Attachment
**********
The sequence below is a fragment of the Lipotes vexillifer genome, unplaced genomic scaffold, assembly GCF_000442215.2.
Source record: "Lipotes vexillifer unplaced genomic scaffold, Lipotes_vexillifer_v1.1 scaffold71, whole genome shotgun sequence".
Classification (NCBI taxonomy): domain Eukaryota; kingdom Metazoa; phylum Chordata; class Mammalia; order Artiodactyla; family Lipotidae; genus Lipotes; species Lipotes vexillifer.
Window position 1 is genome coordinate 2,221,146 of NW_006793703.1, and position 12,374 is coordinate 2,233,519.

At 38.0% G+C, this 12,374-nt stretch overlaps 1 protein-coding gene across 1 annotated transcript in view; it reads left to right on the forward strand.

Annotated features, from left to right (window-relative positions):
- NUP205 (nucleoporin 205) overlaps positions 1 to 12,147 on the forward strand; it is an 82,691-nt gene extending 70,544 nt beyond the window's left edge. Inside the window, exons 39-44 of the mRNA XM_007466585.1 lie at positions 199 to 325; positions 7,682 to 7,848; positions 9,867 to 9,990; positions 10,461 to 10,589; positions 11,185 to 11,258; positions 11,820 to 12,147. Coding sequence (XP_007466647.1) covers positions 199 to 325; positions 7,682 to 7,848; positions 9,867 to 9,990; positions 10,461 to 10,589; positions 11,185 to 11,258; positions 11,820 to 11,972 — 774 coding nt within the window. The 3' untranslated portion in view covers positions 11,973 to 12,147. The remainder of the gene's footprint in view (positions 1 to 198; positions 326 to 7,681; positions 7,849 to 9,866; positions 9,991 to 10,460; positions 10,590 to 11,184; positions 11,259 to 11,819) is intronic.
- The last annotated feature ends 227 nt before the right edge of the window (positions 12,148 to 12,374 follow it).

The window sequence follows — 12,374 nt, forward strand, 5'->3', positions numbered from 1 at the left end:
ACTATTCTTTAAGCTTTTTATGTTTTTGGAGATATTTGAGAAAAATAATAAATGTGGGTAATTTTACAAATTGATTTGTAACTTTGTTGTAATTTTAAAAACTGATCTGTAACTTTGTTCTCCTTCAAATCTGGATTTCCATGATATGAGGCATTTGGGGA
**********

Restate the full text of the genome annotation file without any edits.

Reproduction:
The sequence below is a fragment of the Lipotes vexillifer genome, unplaced genomic scaffold, assembly GCF_000442215.2.
Source record: "Lipotes vexillifer unplaced genomic scaffold, Lipotes_vexillifer_v1.1 scaffold71, whole genome shotgun sequence".
Classification (NCBI taxonomy): domain Eukaryota; kingdom Metazoa; phylum Chordata; class Mammalia; order Artiodactyla; family Lipotidae; genus Lipotes; species Lipotes vexillifer.
Window position 1 is genome coordinate 2,221,146 of NW_006793703.1, and position 12,374 is coordinate 2,233,519.

At 38.0% G+C, this 12,374-nt stretch overlaps 1 protein-coding gene across 1 annotated transcript in view; it reads left to right on the forward strand.

Annotated features, from left to right (window-relative positions):
- NUP205 (nucleoporin 205) overlaps positions 1 to 12,147 on the forward strand; it is an 82,691-nt gene extending 70,544 nt beyond the window's left edge. Inside the window, exons 39-44 of the mRNA XM_007466585.1 lie at positions 199 to 325; positions 7,682 to 7,848; positions 9,867 to 9,990; positions 10,461 to 10,589; positions 11,185 to 11,258; positions 11,820 to 12,147. Coding sequence (XP_007466647.1) covers positions 199 to 325; positions 7,682 to 7,848; positions 9,867 to 9,990; positions 10,461 to 10,589; positions 11,185 to 11,258; positions 11,820 to 11,972 — 774 coding nt within the window. The 3' untranslated portion in view covers positions 11,973 to 12,147. The remainder of the gene's footprint in view (positions 1 to 198; positions 326 to 7,681; positions 7,849 to 9,866; positions 9,991 to 10,460; positions 10,590 to 11,184; positions 11,259 to 11,819) is intronic.
- The last annotated feature ends 227 nt before the right edge of the window (positions 12,148 to 12,374 follow it).

The window sequence follows — 12,374 nt, forward strand, 5'->3', positions numbered from 1 at the left end:
ACTATTCTTTAAGCTTTTTATGTTTTTGGAGATATTTGAGAAAAATAATAAATGTGGGTAATTTTACAAATTGATTTGTAACTTTGTTGTAATTTTAAAAACTGATCTGTAACTTTGTTCTCCTTCAAATCTGGATTTCCATGATATGAGGCATTTGGGGA